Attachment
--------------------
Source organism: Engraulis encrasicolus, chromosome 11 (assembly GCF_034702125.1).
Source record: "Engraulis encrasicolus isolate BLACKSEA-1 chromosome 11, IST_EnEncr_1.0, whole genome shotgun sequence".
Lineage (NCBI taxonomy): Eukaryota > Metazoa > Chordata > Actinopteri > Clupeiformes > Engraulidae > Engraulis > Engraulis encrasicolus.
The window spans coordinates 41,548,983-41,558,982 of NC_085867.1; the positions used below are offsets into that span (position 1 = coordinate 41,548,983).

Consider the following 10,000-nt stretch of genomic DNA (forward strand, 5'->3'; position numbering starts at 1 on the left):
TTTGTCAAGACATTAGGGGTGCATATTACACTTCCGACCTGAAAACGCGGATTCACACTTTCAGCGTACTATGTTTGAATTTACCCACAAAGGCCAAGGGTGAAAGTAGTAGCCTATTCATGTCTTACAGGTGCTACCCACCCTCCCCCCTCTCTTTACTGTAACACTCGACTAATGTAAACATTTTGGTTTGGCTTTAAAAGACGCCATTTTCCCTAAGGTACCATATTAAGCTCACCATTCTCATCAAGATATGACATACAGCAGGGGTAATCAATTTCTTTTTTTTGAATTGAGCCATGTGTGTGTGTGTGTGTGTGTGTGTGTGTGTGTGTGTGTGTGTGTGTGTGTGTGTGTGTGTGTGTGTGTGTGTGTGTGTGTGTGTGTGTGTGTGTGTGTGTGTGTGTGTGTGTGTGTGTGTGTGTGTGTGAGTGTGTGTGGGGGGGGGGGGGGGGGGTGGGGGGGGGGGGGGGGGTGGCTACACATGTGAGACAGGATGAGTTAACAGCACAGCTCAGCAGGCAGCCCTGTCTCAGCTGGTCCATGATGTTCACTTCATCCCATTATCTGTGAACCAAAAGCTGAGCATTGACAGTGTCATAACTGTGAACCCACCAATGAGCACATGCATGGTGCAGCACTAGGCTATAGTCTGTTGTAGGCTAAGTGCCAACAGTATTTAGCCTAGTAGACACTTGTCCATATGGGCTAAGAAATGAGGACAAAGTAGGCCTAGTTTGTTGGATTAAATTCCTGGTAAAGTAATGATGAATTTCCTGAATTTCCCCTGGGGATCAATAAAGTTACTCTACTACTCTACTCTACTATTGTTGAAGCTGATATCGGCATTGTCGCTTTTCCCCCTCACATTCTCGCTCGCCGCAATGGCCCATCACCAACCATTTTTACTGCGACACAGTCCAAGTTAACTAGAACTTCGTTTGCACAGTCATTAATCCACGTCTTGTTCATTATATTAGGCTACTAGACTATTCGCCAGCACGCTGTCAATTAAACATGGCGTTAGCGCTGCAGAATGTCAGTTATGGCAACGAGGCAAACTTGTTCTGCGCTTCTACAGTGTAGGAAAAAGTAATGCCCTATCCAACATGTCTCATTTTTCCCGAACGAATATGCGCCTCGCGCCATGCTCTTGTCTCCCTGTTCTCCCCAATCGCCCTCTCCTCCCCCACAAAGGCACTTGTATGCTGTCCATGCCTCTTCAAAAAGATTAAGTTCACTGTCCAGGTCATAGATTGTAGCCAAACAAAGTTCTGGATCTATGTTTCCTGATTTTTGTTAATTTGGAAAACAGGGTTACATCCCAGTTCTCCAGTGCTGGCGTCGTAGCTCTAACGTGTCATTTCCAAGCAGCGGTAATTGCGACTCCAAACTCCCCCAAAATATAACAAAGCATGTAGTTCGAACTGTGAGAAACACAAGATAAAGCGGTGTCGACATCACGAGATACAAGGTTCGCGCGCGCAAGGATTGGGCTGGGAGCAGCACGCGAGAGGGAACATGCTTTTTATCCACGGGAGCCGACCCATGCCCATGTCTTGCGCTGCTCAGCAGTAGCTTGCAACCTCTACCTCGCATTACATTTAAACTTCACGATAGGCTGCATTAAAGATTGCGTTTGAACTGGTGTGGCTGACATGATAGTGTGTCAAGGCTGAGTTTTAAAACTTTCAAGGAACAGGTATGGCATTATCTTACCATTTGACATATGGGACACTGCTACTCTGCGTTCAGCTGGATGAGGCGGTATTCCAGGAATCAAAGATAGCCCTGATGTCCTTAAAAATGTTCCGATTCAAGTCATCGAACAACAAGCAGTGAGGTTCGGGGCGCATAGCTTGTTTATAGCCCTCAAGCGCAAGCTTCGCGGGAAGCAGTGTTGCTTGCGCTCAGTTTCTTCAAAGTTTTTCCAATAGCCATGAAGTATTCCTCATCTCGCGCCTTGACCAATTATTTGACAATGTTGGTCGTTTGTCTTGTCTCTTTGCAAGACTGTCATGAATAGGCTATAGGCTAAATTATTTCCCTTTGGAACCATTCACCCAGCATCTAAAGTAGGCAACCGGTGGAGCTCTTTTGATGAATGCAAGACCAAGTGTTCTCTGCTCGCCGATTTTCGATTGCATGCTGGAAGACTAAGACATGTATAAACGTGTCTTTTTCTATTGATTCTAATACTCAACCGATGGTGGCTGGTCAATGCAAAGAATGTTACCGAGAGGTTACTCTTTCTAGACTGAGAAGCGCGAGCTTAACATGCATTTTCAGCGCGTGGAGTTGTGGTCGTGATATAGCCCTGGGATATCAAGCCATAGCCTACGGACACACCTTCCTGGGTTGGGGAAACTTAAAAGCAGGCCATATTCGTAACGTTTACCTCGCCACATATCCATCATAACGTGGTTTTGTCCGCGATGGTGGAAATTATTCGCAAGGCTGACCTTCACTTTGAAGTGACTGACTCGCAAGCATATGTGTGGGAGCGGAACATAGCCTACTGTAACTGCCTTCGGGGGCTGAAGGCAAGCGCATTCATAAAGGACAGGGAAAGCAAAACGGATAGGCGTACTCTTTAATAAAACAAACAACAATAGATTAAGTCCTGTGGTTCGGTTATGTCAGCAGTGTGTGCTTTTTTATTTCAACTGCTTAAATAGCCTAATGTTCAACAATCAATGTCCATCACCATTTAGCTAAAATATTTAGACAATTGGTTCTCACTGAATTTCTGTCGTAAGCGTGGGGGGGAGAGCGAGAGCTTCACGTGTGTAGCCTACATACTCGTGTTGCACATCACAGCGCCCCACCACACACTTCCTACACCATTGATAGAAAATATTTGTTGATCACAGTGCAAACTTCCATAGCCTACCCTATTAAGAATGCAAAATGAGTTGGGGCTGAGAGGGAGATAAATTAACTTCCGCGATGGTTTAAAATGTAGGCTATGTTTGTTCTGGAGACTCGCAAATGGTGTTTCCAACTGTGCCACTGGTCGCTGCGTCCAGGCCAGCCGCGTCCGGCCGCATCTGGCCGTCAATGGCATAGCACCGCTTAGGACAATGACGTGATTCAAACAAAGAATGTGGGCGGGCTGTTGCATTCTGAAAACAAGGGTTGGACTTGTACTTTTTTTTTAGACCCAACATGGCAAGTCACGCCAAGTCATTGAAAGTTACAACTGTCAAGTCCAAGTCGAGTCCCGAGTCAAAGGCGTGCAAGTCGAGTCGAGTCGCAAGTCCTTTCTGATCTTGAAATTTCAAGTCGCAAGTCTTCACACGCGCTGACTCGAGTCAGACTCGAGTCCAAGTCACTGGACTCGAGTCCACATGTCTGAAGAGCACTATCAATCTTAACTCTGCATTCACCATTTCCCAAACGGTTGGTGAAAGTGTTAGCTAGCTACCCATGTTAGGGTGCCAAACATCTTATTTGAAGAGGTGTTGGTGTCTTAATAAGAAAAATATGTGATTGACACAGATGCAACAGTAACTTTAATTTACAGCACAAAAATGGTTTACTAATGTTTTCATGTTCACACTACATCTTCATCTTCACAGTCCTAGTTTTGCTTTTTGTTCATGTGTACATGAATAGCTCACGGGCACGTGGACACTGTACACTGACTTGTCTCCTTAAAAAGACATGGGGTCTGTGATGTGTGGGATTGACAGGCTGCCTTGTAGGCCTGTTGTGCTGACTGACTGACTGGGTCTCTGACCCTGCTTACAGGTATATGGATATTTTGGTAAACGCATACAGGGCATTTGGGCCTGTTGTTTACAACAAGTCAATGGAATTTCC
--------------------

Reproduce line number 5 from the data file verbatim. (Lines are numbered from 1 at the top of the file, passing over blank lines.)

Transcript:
Consider the following 10,000-nt stretch of genomic DNA (forward strand, 5'->3'; position numbering starts at 1 on the left):